Time for StanChart to get serious about emerging markets
Standard Chartered prides itself on being an emerging markets bank, but with London being the base for its senior management, headquarters and its main board listing, there is a mismatch between the bank’s leadership and the markets in which it operates. With all the signs pointing to the exit this year of long-serving CEO Peter Sands, it’s time for the bank to end the disconnect between its head and its heart.
Embattled seems to be the favoured adjective for journalists reporting on StanChart and its CEO, Peter Sands. The bank, which was for long a darling of the stock market, has suffered a severe reversal of fortune in the past two years. From a peak of £18.00 in March 2013, its share price has more than halved to £8.80. Bullish proclamations on its growth have been replaced with cost cutting exercises and higher provisions against bad loans.
Some of this should not be a surprise. When there’s a downturn in emerging markets, a bank that’s highly geared towards those areas is going to suffer.
But with the market increasingly discussing life after Sands, it's time for the bank to rethink its approach — in particular, the strategy of being an emerging markets bank that is headquartered in London.
Talk to StanChart bankers and it's clear they are a passionate bunch. They believe in the firm’s strategy and what it’s trying to achieve. But they are also at a loss as to why senior management is not based in one of its key regions of Africa, Asia or the Middle East. There is also frustration that some of the decision making by London reflects a lack of understanding of the nuances and realities of working in an emerging market.
Now this is a gripe that’s recognisable to anybody who works in the overseas office of a global institution. But when emerging markets count for around 90% of your operating profit and when most of your global business heads are based in Asia or the Middle East, it is almost perverse that your C-suite is tucked away in the City of London.
Asia would make sense as a new headquarters, as that is where the bank generates most of its income. And while there are reports that the bank wants someone with Asia experience to take over from Sands, StanChart’s board needs to do more than just pay lip service to this idea by having its new chief executive based in the region.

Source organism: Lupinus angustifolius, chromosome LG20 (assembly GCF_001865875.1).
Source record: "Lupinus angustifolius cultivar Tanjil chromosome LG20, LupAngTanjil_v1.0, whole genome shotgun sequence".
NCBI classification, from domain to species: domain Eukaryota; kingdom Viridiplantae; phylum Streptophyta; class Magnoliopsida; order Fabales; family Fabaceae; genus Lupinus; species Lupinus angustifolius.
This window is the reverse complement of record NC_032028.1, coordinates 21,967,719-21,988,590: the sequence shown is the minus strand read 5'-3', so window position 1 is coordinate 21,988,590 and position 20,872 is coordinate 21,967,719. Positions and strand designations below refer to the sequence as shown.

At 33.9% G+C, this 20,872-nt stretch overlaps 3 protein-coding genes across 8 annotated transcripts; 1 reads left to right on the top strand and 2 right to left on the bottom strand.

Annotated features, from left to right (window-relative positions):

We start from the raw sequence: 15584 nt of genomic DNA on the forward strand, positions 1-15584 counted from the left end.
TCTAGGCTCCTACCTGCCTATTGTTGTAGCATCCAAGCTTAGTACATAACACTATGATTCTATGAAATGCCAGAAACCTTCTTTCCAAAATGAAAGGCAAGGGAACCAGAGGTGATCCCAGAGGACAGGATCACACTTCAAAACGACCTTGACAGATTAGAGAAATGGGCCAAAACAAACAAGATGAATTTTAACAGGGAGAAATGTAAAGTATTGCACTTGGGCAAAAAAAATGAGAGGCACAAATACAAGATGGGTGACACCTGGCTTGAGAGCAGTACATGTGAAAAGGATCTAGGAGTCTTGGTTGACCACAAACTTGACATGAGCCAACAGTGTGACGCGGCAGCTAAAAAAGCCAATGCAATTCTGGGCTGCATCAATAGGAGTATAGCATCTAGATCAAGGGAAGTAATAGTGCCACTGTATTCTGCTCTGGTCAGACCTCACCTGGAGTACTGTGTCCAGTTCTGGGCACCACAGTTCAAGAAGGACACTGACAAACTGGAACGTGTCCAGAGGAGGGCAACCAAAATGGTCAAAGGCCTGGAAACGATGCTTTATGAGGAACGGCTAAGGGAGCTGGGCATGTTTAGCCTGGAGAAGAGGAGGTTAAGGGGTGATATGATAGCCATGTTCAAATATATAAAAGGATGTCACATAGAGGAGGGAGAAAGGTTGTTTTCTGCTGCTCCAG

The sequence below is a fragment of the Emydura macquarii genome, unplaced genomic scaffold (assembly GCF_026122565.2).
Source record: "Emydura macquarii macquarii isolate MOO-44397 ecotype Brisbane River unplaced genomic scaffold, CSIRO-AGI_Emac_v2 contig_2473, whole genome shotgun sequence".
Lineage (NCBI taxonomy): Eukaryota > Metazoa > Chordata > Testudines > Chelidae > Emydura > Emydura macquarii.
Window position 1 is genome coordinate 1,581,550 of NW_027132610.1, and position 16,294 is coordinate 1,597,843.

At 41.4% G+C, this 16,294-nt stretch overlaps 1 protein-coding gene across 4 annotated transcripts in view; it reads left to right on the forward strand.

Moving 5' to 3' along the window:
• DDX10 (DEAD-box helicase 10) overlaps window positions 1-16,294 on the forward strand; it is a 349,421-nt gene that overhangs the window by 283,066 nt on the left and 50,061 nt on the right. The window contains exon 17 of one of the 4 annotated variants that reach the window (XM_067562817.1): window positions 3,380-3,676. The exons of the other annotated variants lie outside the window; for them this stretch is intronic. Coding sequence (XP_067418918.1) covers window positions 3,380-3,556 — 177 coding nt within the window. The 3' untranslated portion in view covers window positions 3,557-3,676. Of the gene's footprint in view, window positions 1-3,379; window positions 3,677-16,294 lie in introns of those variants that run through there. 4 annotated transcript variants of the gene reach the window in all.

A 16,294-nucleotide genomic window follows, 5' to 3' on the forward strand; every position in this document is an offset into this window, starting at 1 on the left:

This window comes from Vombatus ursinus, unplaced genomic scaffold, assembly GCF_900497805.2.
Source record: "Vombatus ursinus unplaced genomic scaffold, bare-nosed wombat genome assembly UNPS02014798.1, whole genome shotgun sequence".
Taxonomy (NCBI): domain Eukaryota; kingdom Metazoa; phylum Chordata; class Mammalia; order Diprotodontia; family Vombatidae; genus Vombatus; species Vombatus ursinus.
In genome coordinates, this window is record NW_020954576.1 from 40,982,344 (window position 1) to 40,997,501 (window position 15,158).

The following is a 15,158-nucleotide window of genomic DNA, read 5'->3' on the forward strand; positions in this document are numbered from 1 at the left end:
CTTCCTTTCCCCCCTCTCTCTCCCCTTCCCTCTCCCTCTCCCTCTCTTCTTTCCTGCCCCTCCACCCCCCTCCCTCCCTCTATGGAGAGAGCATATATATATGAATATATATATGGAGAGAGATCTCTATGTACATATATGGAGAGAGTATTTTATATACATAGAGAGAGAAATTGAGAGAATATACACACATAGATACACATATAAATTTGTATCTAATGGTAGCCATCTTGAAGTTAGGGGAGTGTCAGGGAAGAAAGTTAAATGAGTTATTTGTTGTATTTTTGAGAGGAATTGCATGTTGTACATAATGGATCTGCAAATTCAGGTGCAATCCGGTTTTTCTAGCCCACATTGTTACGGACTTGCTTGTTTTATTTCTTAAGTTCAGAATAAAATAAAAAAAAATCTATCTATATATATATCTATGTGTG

The bank should also consider changing its primary listing from London. Whatever the historical benefits were, being on the FTSE now yields more disadvantages than advantages. For a start, comparing StanChart to the likes of Royal Bank of Scotland and Barclays benefits no one — neither investors nor the bank. Those two firms have substantial UK retail operations, with smaller overseas corporate and investment banking operations. Even HSBC, which has the closest overlap with StanChart, has a huge UK retail operation in addition to its notable global presence.
The result is that StanChart is pitched against banks that have completely different business cycles. While this can have advantages – as was seen during the financial crisis, when StanChart posted growth as its peers suffered – its share price is being disproportionately hurt now that EM is in a downturn.
A primary listing that pitched StanChart against peers going through a similar economic cycle would benefit its stock in good times and bad. The bank already has secondary listings in Hong Kong and India, so it could pick one of those. Alternatively, Singapore would be a natural base. It is already home to StanChart’s de-facto Asian headquarters, the bank has a strong retail base there and has already raised Singapore dollar-denominated Basel III capital.
A London listing also means that StanChart finds itself subject to the same onerous regulations as RBS et al but with less chance that the UK would bail it out should the worst happen. In fact, Moody’s says it is is unlikely that the UK government would extend help to the group due to StanChart’s lack of a UK retail business.
All of which means StanChart is going to find it harder to compete in its core markets as it goes up against lenders that are not subject to the same UK and European regulatory squeeze.
All eyes are now on StanChart’s board to see who it picks to lead the bank out of this difficult period. Understandably, it won’t want to pre-empt the strategy of any incoming CEO. But as well boosting returns in the face of slowing markets, candidates should be chosen for their vision of StanChart as a true emerging markets bank.